From the Hotline: Managing Excessive Absenteeism
Question: A long-term employee has had excessive absences in the past year and no longer meets work hour requirements due to these absences for benefit purposes. How should it be addressed?
Answer: We recommend that you address the attendance issue first before the benefits eligibility concern. If there are certain medical or personal issues that are causing the absenteeism, you may be able to assist the employee in getting his or her attendance back on track. If there is no justification or medical needs presented, then follow your progressive disciplinary process for managing excessive absenteeism and document your actions. Approaching the employee sooner rather than later will ensure that you manage this issue and get attendance back on track, not only for the employee involved but also for the entire work group who have been handling the extra work when this employee is absent.
We recommend the following steps in a one-on-one discussion with the employee:
Address that you are meeting with the employee to address the ongoing absenteeism that has been taking place over the past year.
Share that you have seen good attendance prior to this and want to learn if there is anything going on that you may not understand, and offer up the resource of an Employee Assistance Program (EAP) if available. (Take note that if anything related to protective acts surfaces, such as the Americans with Disabilities Act, you will want to take appropriate action and possibly delay the next step.)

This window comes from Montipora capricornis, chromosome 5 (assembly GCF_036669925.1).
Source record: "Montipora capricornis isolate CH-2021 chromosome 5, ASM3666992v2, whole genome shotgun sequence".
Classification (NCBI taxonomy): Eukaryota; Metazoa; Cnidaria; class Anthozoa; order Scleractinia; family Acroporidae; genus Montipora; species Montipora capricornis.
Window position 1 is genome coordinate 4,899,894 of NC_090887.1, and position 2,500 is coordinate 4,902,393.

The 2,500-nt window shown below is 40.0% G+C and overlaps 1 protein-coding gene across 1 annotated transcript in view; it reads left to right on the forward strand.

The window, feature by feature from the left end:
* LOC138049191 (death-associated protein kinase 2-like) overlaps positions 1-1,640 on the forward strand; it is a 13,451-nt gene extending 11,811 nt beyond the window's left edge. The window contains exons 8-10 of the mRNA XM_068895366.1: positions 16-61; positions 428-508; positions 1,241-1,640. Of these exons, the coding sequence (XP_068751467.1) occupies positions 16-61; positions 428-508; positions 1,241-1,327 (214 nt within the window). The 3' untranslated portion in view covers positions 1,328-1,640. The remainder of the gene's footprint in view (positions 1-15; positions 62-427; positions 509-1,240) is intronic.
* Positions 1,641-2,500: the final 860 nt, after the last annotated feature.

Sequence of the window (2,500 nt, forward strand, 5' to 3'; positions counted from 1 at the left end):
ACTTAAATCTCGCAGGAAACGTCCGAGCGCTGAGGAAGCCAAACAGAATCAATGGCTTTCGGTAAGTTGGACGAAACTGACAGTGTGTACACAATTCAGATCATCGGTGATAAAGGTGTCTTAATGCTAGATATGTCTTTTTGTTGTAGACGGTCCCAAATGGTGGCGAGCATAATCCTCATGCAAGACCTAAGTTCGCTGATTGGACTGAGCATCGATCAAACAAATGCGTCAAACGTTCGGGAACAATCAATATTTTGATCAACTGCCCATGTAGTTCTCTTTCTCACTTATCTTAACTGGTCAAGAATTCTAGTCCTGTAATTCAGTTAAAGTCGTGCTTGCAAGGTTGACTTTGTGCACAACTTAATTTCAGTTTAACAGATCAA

Then share the need to place the employee on notice that the company can no longer tolerate the amount of absenteeism that has been demonstrated. Effective immediately, there is a need for the employee to be in attendance daily working the stated scheduled hours. In the event that the employee is unable to do so, the company requires a physician statement certifying the need of the employee to be off work; until such time a document can be provided the employee must correct and sustain this need. Close the conversation sharing that you hope the employee understands the seriousness of this matter and takes the concern seriously.
Provide a document defining the same, and request that the employee acknowledge the discussion took place by signing the document. The signature denotes the discussion was held on that date, not that the employee agrees or disagrees.
Retain this document for future follow up, to address any benefit concerns that may arise, or to defend the company’s action in the event of dismissal or unemployment filing. We do not recommend changing the employee’s position or hours, as it may be perceived as retaliatory. Ceasing benefits or adjusting hours due to a performance/absence concern is not a best practice due to the possible risk of an allegation of retaliation.